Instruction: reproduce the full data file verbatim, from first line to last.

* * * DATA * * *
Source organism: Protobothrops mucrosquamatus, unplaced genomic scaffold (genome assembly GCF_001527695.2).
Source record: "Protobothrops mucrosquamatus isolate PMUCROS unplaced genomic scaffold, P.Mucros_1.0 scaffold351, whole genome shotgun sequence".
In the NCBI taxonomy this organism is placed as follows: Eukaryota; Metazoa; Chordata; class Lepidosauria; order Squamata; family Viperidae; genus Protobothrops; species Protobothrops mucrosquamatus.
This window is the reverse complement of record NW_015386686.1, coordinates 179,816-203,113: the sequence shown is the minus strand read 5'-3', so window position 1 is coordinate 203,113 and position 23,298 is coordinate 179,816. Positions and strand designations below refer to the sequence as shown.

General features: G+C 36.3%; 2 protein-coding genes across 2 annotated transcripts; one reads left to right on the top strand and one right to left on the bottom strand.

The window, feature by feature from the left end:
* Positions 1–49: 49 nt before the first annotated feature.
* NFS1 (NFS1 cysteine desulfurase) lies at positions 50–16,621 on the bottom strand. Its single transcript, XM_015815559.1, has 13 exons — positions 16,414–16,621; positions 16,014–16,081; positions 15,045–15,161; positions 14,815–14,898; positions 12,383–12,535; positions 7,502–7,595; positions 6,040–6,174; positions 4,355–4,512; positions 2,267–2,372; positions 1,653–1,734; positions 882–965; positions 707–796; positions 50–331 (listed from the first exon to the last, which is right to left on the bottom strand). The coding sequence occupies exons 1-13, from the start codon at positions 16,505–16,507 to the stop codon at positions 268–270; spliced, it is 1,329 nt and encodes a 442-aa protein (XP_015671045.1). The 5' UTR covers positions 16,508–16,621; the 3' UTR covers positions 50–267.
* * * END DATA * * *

Source organism: Protobothrops mucrosquamatus, unplaced genomic scaffold (genome assembly GCF_001527695.2).
Source record: "Protobothrops mucrosquamatus isolate PMUCROS unplaced genomic scaffold, P.Mucros_1.0 scaffold351, whole genome shotgun sequence".
In the NCBI taxonomy this organism is placed as follows: Eukaryota; Metazoa; Chordata; class Lepidosauria; order Squamata; family Viperidae; genus Protobothrops; species Protobothrops mucrosquamatus.
This window is the reverse complement of record NW_015386686.1, coordinates 179,816-203,113: the sequence shown is the minus strand read 5'-3', so window position 1 is coordinate 203,113 and position 23,298 is coordinate 179,816. Positions and strand designations below refer to the sequence as shown.

General features: G+C 36.3%; 2 protein-coding genes across 2 annotated transcripts; one reads left to right on the top strand and one right to left on the bottom strand.

The window, feature by feature from the left end:
* Positions 1–49: 49 nt before the first annotated feature.
* NFS1 (NFS1 cysteine desulfurase) lies at positions 50–16,621 on the bottom strand. Its single transcript, XM_015815559.1, has 13 exons — positions 16,414–16,621; positions 16,014–16,081; positions 15,045–15,161; positions 14,815–14,898; positions 12,383–12,535; positions 7,502–7,595; positions 6,040–6,174; positions 4,355–4,512; positions 2,267–2,372; positions 1,653–1,734; positions 882–965; positions 707–796; positions 50–331 (listed from the first exon to the last, which is right to left on the bottom strand). The coding sequence occupies exons 1-13, from the start codon at positions 16,505–16,507 to the stop codon at positions 268–270; spliced, it is 1,329 nt and encodes a 442-aa protein (XP_015671045.1). The 5' UTR covers positions 16,508–16,621; the 3' UTR covers positions 50–267.